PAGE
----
France Plane Crash: No Survivors Expected, French President Says
CNN/Stylemagazine.com Newswire | 3/24/2015, 8:12 a.m.
By Jason Hanna and Laura Smith-Spark
(CNN) -- A Germanwings Airbus A320 plane carrying at least 148 people crashed Tuesday in the foothills of the Alps in southeastern France, French Prime Minister Manuel Valls told reporters.
Valls said he fears those aboard the flight from Barcelona, Spain, to Dusseldorf, Germany -- 142 passengers and six crew members -- may be dead.
French President Francois Hollande also said no survivors were expected. The plane crashed near Digne-les-Bains, in the Alpes de Haute Provence region, Valls said.
"The conditions of the accident are not yet clear but lead us to believe there will be no survivors," Hollande said.
The crash happened at about 10:30 a.m. (5:30 a.m. ET) in mountainous terrain near the village of Prads-Haute-Bleone, French police Capt. Benoit Zeisser said.
Because of the terrain, it will be a difficult site for rescuers to access, Zeisser said. A police helicopter is in the area, he said.
Germanwings is a low-cost airline owned by the Lufthansa Group. Lufthansa has gradually been transferring many of its short-haul flights to Germanwings, with the exception of flights operated from its Frankfurt and Munich hubs.
Lufthansa said Tuesday on Twitter that "we do not yet know what has happened to flight 4U 9525."
"If our fears are confirmed, this is a dark day for Lufthansa. We hope to find survivors," Lufthansa said on Twitter.
Founded in 2002, Germanwings became a wholly owned Lufthansa subsidiary in 2009.
The twin-engine Airbus A320s, which entered service in 1988, is generally considered among the most reliable aircraft, aviation analyst David Soucie said.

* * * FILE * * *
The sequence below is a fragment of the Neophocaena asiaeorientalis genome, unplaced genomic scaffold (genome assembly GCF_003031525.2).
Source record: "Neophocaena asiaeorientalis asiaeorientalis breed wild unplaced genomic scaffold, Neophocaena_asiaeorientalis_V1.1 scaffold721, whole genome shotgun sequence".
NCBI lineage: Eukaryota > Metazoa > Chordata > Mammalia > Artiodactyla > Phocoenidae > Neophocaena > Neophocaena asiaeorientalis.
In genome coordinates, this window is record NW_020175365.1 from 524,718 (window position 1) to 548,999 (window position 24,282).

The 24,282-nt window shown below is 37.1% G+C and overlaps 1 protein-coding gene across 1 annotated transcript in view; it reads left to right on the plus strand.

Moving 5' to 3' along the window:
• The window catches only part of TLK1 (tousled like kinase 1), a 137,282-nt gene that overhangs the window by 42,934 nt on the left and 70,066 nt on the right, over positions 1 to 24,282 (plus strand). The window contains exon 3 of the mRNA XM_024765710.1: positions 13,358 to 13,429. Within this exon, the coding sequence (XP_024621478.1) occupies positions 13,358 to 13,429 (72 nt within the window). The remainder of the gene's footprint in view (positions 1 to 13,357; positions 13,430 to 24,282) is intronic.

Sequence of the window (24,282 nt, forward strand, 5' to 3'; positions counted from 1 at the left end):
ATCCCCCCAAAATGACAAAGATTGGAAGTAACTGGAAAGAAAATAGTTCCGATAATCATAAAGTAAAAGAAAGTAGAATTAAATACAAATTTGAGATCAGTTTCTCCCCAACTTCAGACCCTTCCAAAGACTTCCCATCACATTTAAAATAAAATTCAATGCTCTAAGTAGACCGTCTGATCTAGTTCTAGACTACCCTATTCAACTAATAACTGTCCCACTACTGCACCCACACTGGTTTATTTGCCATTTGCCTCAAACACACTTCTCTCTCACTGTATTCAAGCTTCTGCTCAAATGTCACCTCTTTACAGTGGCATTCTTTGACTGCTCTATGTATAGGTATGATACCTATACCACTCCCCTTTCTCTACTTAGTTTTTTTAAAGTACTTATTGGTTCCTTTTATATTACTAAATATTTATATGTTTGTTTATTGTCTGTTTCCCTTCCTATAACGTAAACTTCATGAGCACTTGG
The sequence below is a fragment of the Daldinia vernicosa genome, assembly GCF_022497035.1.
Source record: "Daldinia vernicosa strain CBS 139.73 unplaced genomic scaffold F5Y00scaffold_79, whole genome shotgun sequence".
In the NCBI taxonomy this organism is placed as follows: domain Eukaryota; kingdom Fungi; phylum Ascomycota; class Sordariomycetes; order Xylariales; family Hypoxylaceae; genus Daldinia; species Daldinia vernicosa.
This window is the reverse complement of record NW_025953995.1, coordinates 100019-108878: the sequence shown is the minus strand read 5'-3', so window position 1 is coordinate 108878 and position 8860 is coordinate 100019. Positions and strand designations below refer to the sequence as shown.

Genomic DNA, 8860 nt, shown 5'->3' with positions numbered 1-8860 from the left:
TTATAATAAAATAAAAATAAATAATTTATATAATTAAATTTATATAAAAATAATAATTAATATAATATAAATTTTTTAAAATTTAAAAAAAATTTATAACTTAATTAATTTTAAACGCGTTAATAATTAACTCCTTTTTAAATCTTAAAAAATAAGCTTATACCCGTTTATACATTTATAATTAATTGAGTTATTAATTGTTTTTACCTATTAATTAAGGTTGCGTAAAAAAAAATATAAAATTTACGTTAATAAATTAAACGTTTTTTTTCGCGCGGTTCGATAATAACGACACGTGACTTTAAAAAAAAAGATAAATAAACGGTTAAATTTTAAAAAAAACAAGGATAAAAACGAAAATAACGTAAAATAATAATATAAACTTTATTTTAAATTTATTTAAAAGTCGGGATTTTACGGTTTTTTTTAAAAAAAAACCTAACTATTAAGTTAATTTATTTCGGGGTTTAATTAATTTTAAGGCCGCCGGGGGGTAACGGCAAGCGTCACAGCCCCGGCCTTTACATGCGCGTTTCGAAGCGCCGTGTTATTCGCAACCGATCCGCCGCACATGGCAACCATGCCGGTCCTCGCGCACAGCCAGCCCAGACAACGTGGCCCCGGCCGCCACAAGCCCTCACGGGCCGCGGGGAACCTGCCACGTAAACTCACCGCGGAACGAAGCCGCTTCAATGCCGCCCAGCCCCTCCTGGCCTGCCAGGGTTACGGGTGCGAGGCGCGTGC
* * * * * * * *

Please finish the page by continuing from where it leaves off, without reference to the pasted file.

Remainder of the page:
The crash site is closer to Barcelona than Dusseldorf, but well into the flight. Crashes midflight are rare, as most happen near takeoff or landing, CNN aviation analyst Mary Schiavo said.
Plane dropped 14,000 feet in six minutes, online flight tracker shows
It is too early to know what happened, but Schiavo said there were some clues that rescuers and investigators will look at.
First is the speed of the jet's descent.
According to an online flight tracker that records altitude, the plane was at 38,000 feet, and six minutes later had dropped to 24,000 feet -- a drop of 14,000 feet.
This could indicate that there was not a stall, but that the pilot was still controlling the plane to some extent, Schiavo said.
Had there been an engine stall, the plane would have crashed in a matter of minutes, she said.
That small piece of information about the descent means that the pilot could have been trying to make an emergency landing, or that the plane was gliding with the pilot's guidance, Schiavo said.
A scenario where the plane was gliding is potentially more dangerous because wide fields for landing would be hard to come by in the mountains, she said.
Mayor: Area of crash site is sparsely populated
The mayor of the French community of Barcelonnette, near the crash site, told CNN affiliate BFMTV that emergency responders had been sent to the crash area. A helicopter has also been deployed to try to locate the precise crash site, he said.
The valley is very long and access is difficult, Barcelonnette Mayor Pierre Martin-Charpenel said. It was well populated in the 19th century but there are almost no people living there now, he said.
It's an out-of-the-way place with magnificent scenery, he said.
CNN's Mariano Castillo, Laura Akhoun, Stephanie Halasz, Lindsay Isaac and Richard Greene contributed to this report.
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